Naked Presence

A prayer is an invitation to rest or abide in what is most essential in our being. I have tried here to express my own version of a prayer:

 

I don’t know, sweet beloved, 
what to do with my fear, my anger,
all my overwhelming feelings
and the limits I impose on myself.

So please take them into your loving lap,
tender them till they melt 
and are taken away to be
one with your infinite being.

It is my plea and my wanting,
rather my offering – for I’m asking nothing,
to be rid of all my clothes and be seen 
naked in front of your most naked presence.

Let your constant outpouring of love
be my daily inescapable anchor,
let me I be you and you I
and feel no more the pain of separation.

You were so unnoticed,
at best visited from time to time,
let me now be the absent, unnoticed one.

Let me be whole and one with all things,
let me find in the pain, in the ache,
your most gracious presence,

my heart!

 

~~~

Text and photo by Alain Joly

~~~

 

Suggestion:
Fragrance (on the role and nature of prayer)

 

Precious Little Remains

I have chosen to share with you here a few of the haiku-poems written by Ray Andrews, a friend from Wales. They are lovely little poems, making our heart soft, provoking here a smile, there some tenderness, taking you gently to a place in yourself where silence abides. They are, as one of Ray’s little haikus read, like “Precious little remains On the pathway To the sun”. I have married them with the evanescent photographs of Nicki Gwynn-Jones. Let them both be like little bubbles of meditation in ourself…

 

I gave my beloved
A wild rose
But did not realise
My heart would be the vase

 

A teardrop
Fell slowly
In an ocean
Of joy

 

786A6562-DF9F-4744-AE40-5CA95F1B8251Sometimes our hearts
Grow so much
They cease caring 
Who the owner is

 

 

 

 

 

When the lakes
Mirror surface is broken
No one in their right mind
Would try to repair it

 

Waves break
On the shoreline of ourselves
Sighing with relief
Into the sand

Enjoy many more of these poems and photographs… (READ MORE…)

 

Rumi

“We are all returning.”
~ The Koran

 

“On the seeker’s path, wise men and fools are one.
In His love, brothers and strangers are one.
Go on! Drink the wine of the Beloved!
In that faith, Muslims and pagans are one
.”
~ Rumi, Quatrain 305

6BFFE2AC-01F8-45DD-8892-0D968690B787

در راه طلب عاقل و دیوانه یکی است
در شیوه‌ی عشق خویش و بیگانه یکی است
آن را که شراب وصل جانان دادند
در مذهب او کعبه و بتخانه یکی است

 

Rumi is a giant. Somebody whose words resonate with the perfume of truth, but about whom we paradoxically know very little. At least I didn’t. Quoted far beyond the small circle of spiritual seekers, he is taken for granted, like a distant angular stone of spirituality. His verses are shared, loved as so many gems of human history, but without showing off. And yet, what depth of understanding they convey! In what subtle and intricate ways they describe the torturous alleys of spiritual endeavour! And with what simplicity!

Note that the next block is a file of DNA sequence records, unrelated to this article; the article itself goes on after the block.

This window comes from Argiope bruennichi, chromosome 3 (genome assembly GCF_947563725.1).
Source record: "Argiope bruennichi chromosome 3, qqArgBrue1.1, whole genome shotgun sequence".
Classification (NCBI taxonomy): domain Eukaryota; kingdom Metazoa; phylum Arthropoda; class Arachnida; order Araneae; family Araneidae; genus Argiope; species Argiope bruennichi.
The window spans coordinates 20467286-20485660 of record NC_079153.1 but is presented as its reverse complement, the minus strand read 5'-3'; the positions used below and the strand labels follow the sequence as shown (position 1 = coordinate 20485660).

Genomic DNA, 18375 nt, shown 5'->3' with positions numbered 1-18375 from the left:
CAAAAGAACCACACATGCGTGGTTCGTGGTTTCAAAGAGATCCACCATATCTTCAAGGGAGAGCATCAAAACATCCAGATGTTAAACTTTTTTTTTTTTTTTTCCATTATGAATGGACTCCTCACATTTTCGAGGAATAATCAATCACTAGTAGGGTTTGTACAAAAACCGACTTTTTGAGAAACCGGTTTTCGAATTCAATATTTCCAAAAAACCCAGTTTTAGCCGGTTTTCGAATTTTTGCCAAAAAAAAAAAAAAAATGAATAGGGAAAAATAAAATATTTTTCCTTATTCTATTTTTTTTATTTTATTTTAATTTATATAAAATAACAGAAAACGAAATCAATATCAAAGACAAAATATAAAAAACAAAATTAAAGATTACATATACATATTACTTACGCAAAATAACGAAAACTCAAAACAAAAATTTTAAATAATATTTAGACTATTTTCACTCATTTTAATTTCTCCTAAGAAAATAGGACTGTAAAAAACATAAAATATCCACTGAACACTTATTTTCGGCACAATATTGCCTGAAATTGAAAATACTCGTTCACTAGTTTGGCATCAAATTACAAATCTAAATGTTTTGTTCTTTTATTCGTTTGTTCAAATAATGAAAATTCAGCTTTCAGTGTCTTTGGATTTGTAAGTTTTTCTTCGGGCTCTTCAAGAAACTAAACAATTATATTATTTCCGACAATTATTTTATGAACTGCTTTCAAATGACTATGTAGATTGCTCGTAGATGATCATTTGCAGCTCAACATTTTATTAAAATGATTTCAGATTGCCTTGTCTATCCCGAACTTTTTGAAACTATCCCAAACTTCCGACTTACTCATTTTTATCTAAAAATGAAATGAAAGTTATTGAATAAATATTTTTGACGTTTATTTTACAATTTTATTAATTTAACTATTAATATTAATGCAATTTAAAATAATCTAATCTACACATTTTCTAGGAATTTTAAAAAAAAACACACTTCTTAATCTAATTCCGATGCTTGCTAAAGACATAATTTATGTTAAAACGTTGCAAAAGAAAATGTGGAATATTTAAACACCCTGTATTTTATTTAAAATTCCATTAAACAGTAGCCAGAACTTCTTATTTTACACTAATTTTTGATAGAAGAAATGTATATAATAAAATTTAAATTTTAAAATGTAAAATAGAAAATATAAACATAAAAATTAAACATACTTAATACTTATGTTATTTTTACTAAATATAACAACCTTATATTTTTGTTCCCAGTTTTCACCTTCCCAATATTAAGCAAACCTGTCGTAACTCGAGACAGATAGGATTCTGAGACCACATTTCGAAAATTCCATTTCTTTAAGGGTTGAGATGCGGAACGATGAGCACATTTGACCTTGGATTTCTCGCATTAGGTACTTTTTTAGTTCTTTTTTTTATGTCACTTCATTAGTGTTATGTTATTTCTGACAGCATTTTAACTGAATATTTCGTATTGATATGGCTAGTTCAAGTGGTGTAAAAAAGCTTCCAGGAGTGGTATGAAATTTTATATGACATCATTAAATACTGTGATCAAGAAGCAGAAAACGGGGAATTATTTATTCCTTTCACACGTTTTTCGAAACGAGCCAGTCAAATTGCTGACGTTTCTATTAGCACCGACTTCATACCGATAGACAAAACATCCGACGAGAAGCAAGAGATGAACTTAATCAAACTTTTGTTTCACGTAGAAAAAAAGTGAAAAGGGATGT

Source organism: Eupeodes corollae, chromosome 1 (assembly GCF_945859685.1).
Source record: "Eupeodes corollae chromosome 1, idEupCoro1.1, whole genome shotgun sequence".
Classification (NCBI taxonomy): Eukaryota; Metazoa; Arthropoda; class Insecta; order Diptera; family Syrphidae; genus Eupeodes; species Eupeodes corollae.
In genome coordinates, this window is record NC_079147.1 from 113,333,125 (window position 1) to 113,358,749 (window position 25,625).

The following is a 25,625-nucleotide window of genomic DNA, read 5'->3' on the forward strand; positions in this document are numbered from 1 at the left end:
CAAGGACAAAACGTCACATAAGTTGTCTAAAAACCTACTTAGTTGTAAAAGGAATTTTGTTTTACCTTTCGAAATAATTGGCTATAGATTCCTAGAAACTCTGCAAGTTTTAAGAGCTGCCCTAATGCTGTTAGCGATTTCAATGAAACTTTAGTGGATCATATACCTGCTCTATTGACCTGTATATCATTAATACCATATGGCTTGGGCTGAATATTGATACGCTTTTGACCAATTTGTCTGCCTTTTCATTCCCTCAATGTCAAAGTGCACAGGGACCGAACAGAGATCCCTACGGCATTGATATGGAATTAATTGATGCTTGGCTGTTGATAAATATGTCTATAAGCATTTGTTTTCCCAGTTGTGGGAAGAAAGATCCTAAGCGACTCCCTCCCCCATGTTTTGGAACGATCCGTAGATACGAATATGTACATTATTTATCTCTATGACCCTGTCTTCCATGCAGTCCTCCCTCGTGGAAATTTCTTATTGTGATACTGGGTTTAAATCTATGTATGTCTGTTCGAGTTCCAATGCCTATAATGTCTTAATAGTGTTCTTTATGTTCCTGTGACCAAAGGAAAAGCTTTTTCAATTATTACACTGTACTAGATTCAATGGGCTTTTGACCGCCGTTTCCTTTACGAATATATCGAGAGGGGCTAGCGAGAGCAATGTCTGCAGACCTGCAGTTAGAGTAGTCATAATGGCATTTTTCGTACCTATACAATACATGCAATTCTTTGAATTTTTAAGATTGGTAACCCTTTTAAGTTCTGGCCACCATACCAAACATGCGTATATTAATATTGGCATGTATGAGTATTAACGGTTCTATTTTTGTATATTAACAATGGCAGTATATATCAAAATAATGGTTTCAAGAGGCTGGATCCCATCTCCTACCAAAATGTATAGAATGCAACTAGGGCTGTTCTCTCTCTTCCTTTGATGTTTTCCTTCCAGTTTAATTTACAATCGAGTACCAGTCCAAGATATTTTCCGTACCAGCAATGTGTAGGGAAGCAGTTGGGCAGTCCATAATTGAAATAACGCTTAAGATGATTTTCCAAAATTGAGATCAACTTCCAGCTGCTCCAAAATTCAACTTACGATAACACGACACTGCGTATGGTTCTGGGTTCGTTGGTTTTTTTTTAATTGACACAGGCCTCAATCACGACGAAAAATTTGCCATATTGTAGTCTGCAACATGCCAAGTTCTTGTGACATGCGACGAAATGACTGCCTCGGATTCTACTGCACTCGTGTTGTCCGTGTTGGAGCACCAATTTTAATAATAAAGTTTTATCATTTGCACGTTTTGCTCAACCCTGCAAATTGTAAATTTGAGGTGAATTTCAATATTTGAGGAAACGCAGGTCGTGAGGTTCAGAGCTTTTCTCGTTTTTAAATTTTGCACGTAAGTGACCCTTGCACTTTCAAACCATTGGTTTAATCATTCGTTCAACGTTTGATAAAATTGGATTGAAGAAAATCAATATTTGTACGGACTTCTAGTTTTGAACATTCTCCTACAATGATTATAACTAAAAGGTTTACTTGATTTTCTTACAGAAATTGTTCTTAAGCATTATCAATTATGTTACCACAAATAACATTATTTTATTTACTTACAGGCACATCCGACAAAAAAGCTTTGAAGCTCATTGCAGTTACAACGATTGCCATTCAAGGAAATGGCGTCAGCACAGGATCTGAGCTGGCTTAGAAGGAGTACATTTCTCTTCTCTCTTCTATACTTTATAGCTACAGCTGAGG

Why do you stay in prison
When the door is so wide open?
Move outside the tangle of fear-thinking.
Live in silence.
Flow down and down in always 
widening rings of being
.”
~ ’The Essential Rumi’ (Translated by Coleman Barks)

 

Rumi was a Sufi. He was born Jalāl ad-Dīn Muhammad Balkhī, in 1207, in Balkh in present day Afghanistan, in a family of Sufi tradition. Sufism, which could be defined as ‘the inward dimension of Islam’, has its origins shrouded in mystery. How did it suddenly grow, nobody knows. The word comes from ‘sūf’ which refers to the woollen garment worn by the first mystics who broke away from the mainstream Islamic religion. Sufism didn’t grow in opposition to Islam, the religion that gave it birth around the 9th century, but as a deepening, a going back to the very source and meaning behind traditional Muslim orthodoxy. The Sufi devotee wanted to feel, to know God as the true presence in the heart, not putting an illusory figure at a distance to be worshipped. That’s how Sufism placed love, the love of god, at the centre and expressed it in the most exquisite poetry. That’s how music and dance were allowed and praised. Sufism is understanding and living this primary statement of faith in Islamic religion: ‘There is no god but god.”

Immerse yourself in Rumi’s path of divine love and poetry… (READ MORE…)

 

God Only Knows

This poem was written by Katarina Jonsson, a Danish friend. I loved this poem from my first reading for its truth and simplicity. 

 

Where do you come from
he asked
I never arrived
she answered
but I come from a thousand different places
sometimes from sorrow and hurt
sometimes from the greatest joy
other times from shame and guilt
from projections and competition
she said

But where do you come from
he asked
I come from a thousand different places
she answered
I never arrived
Sometimes I come from ignorance and blame
sometimes from darkness and despair
I have come from happiness and communion
from disappointment and loneliness
she said

But where do you come from
he asked
I come from a thousand places 
I never arrived 
she answered 
I came from inferiority and superiority 
sometimes from equality 
I have come from thoughts and emotions 
and I have called them love

They both fell silent

Where do you come from
he asked 
I come from silence 
from love 
from God
she said
I have arrived 

Who has arrived 
he asked
I don’t know
she said

 

~~~

Poem by Katarina Jonsson

Photo by Alain Joly

~~~

 

Kabir Says:

(Painting by Tanya Bonello)

Lift the veil that obscures the heart
and there you will find what you are looking for
.”